MOTORCYCLE HERO: BOB MCINTYRE
TODAY WE DO THE TON
A mechanical mastermind and determined professional. A racer whose natural talents shone on the track. Overwhelmingly popular, yet modest and fiercely loyal. Bob McIntyre may not have ever won a World Championship, but he won the hearts of many.
Bob McGregor McIntyre was born in Scotsoun, Glasgow, on November 2nd, 1928. Although he had no particular interest in racing or motors during his childhood, he landed himself a job in a garage at the age of 14. His working-class background making him keen to learn a trade.
His first motorcycle came at the age of 16, much to his parents' disapproval. It was a 1931 Norton 16H. He'd bought it for £12, and sold it for £50 six months later, having applied his new skills to get it looking good as new.
By 17, his interest had been rooted. He bought a 1935 Ariel Red Hunter with the previous bike's profits and a loan from the 'rents and joined the Mercury Motor Club, whose emblem would adorn his crash helmet throughout his entire career.
After returning from a time doing National Service, Bob saw that many club members were now taking part in trials and scrambles. Of course, he wanted in. He'd already shown his ability to fine-tune his machines, the obvious next step was to show his ability to race.
After seeing him on his Ariel, a fellow club member offered him a go on his BSA. Bob won three races before falling off in the fourth. The pair began to share the bike. Bob selling his Ariel to pay for the parts they'd need to fully kit the BSA on race days.
By now, he'd started working for a motorcycle business, Cooper Brothers. Noticing his talent, the company asked if he would like to ride its BSA Gold Star in the 1951 Isle of Man Junior Clubman TT. As an employee, the pressure was on. But Bob finished 2nd and even set a new lap record of 80.09mph.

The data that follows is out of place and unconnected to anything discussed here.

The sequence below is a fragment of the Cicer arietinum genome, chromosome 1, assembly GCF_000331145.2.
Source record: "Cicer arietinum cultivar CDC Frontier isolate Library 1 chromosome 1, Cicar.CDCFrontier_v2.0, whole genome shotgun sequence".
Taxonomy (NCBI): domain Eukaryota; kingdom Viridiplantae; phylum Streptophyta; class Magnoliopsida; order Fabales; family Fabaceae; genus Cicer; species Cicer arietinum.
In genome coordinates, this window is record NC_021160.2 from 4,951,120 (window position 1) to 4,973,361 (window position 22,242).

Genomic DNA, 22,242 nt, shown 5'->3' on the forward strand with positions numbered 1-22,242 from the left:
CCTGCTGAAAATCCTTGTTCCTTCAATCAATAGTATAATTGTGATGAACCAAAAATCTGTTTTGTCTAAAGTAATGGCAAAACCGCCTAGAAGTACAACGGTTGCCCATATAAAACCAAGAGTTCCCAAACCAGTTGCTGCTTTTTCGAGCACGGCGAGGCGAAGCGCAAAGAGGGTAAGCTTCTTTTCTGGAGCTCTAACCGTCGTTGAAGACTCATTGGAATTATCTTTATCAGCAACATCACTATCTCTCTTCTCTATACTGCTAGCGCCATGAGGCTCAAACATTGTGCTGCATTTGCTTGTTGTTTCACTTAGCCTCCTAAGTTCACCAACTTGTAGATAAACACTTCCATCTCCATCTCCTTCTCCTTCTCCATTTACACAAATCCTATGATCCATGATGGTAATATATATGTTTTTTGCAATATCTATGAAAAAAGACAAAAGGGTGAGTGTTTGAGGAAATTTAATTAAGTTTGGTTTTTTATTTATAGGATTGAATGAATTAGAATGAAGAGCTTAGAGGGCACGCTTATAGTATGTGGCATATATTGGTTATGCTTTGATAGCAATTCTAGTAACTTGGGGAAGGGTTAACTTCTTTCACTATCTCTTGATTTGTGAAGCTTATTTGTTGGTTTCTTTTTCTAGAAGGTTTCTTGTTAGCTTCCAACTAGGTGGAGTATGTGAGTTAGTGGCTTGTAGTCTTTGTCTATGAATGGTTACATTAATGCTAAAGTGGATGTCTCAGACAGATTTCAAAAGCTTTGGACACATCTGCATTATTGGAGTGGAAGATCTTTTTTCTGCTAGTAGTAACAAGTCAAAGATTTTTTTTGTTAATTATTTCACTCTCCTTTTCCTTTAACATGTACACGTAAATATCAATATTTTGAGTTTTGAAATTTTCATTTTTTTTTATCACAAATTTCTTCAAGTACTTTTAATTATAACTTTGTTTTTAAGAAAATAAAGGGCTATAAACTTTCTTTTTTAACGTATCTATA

In September that year, he rode a works AJS to victory in the Junior 350cc Manx Grand Prix. Two days later, he rode the same bike to 2nd place in the 500cc Senior race.
Like all great racers, Bob took the sport seriously. His ability to tune his bikes working very much in his favour. He also made sure he was in peak condition by regularly playing sports to keep fit and eating a healthy diet. His level of determination apparent in that, unlike many from his time, he was also teetotal and never smoked. Keeping healthy coupled with looking the part. And Bob, with his custom-made racing kit, certainly did.
Bob joined the AJS works team for the 1953 season. After winning his first international race at the North West 200, the team offered him an invitation to ride in the Grands Prix World Championship.
Following a few disappointing years for the team, AJS pulled out of racing. Being mechanically minded, Bob was keen to have more of a hand in the bikes he was racing, so decided to go into partnership with Glasgow's Joe Potts.
Upon the Potts Norton, Bob managed to come 2nd in the 1955 Junior TT and 5th in the Senior. A very good feat for a private entrant among work teams. He was being offered deals left, right and centre. But being the loyal guy he was, stuck with Potts for the '56 season, though they had to retire from both TTs due to mechanical problems.